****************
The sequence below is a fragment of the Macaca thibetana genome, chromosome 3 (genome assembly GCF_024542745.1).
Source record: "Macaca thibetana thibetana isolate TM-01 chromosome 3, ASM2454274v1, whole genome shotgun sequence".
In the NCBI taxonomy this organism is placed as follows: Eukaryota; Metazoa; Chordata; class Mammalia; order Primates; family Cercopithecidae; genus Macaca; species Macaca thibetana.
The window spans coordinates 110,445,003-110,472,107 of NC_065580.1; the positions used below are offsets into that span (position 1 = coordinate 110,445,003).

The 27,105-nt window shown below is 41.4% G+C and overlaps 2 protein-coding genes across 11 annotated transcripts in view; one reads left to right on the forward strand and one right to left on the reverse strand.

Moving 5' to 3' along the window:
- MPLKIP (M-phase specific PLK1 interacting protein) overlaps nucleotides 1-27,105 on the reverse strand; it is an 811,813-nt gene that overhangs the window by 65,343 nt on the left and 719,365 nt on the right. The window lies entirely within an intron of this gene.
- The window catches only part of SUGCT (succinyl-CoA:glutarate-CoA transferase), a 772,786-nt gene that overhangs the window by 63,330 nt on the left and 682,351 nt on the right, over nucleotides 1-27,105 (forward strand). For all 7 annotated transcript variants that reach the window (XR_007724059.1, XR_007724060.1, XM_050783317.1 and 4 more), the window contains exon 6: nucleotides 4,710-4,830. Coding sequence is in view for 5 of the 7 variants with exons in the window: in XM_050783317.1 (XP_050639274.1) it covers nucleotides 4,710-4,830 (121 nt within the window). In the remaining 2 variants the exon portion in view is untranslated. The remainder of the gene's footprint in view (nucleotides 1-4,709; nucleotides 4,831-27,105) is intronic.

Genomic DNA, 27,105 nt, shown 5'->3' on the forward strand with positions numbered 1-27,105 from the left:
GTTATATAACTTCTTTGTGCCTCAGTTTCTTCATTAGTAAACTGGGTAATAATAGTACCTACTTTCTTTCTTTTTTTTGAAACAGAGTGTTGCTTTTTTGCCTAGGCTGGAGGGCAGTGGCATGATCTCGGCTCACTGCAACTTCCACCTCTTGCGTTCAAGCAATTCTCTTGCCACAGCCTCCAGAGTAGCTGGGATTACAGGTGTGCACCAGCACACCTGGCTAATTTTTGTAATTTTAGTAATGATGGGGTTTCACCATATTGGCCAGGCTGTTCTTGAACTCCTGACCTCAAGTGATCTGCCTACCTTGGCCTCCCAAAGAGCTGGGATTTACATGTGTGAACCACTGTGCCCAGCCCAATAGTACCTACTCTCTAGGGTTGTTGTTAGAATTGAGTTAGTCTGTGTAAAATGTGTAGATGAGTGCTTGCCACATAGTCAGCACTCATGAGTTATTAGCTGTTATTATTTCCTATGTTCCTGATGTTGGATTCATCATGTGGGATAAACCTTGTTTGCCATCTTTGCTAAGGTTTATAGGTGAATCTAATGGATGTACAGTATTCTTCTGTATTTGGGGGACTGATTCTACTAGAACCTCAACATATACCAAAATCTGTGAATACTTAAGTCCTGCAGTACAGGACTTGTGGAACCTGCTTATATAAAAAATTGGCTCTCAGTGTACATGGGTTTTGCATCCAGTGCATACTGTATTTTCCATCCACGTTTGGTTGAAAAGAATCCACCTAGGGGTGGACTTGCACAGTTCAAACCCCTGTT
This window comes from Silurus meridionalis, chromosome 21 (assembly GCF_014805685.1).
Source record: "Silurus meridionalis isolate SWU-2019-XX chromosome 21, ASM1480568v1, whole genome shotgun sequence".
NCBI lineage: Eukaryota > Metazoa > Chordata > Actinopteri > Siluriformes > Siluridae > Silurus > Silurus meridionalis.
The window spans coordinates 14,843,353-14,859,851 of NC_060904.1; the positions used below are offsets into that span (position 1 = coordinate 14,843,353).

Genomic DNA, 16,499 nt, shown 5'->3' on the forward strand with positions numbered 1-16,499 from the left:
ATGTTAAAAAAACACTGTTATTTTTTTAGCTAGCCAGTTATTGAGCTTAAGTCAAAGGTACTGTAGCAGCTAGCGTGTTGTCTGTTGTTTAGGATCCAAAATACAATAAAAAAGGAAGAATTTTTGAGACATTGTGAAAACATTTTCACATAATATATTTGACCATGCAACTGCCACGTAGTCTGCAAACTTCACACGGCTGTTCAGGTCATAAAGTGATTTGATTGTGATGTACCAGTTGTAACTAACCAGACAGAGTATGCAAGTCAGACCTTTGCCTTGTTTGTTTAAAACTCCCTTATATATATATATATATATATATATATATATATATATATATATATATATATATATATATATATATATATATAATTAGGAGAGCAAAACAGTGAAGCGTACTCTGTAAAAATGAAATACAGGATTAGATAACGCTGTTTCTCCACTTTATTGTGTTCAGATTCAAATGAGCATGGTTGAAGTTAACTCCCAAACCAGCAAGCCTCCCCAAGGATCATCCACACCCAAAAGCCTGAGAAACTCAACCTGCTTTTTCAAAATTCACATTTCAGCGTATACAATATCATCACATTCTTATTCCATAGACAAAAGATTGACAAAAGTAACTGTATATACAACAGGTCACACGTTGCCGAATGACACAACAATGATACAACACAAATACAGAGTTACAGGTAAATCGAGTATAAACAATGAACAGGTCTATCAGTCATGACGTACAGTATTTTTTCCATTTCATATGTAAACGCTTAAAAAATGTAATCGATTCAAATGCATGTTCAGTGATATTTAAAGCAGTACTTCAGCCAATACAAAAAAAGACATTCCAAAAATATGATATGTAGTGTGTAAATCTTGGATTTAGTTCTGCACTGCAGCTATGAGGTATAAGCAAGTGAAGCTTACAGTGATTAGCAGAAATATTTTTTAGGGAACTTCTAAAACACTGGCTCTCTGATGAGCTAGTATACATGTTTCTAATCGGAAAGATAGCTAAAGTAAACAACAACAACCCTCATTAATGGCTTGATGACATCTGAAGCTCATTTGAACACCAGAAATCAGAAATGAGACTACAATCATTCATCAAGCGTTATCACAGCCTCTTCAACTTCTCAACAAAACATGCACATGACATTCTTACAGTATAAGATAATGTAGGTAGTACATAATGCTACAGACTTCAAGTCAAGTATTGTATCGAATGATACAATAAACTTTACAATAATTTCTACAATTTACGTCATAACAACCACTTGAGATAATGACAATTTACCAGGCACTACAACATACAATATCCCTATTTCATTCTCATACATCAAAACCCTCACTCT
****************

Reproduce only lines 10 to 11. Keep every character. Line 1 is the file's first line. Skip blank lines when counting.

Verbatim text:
GTTATATAACTTCTTTGTGCCTCAGTTTCTTCATTAGTAAACTGGGTAATAATAGTACCTACTTTCTTTCTTTTTTTTGAAACAGAGTGTTGCTTTTTTGCCTAGGCTGGAGGGCAGTGGCATGATCTCGGCTCACTGCAACTTCCACCTCTTGCGTTCAAGCAATTCTCTTGCCACAGCCTCCAGAGTAGCTGGGATTACAGGTGTGCACCAGCACACCTGGCTAATTTTTGTAATTTTAGTAATGATGGGGTTTCACCATATTGGCCAGGCTGTTCTTGAACTCCTGACCTCAAGTGATCTGCCTACCTTGGCCTCCCAAAGAGCTGGGATTTACATGTGTGAACCACTGTGCCCAGCCCAATAGTACCTACTCTCTAGGGTTGTTGTTAGAATTGAGTTAGTCTGTGTAAAATGTGTAGATGAGTGCTTGCCACATAGTCAGCACTCATGAGTTATTAGCTGTTATTATTTCCTATGTTCCTGATGTTGGATTCATCATGTGGGATAAACCTTGTTTGCCATCTTTGCTAAGGTTTATAGGTGAATCTAATGGATGTACAGTATTCTTCTGTATTTGGGGGACTGATTCTACTAGAACCTCAACATATACCAAAATCTGTGAATACTTAAGTCCTGCAGTACAGGACTTGTGGAACCTGCTTATATAAAAAATTGGCTCTCAGTGTACATGGGTTTTGCATCCAGTGCATACTGTATTTTCCATCCACGTTTGGTTGAAAAGAATCCACCTAGGGGTGGACTTGCACAGTTCAAACCCCTGTT
This window comes from Silurus meridionalis, chromosome 21 (assembly GCF_014805685.1).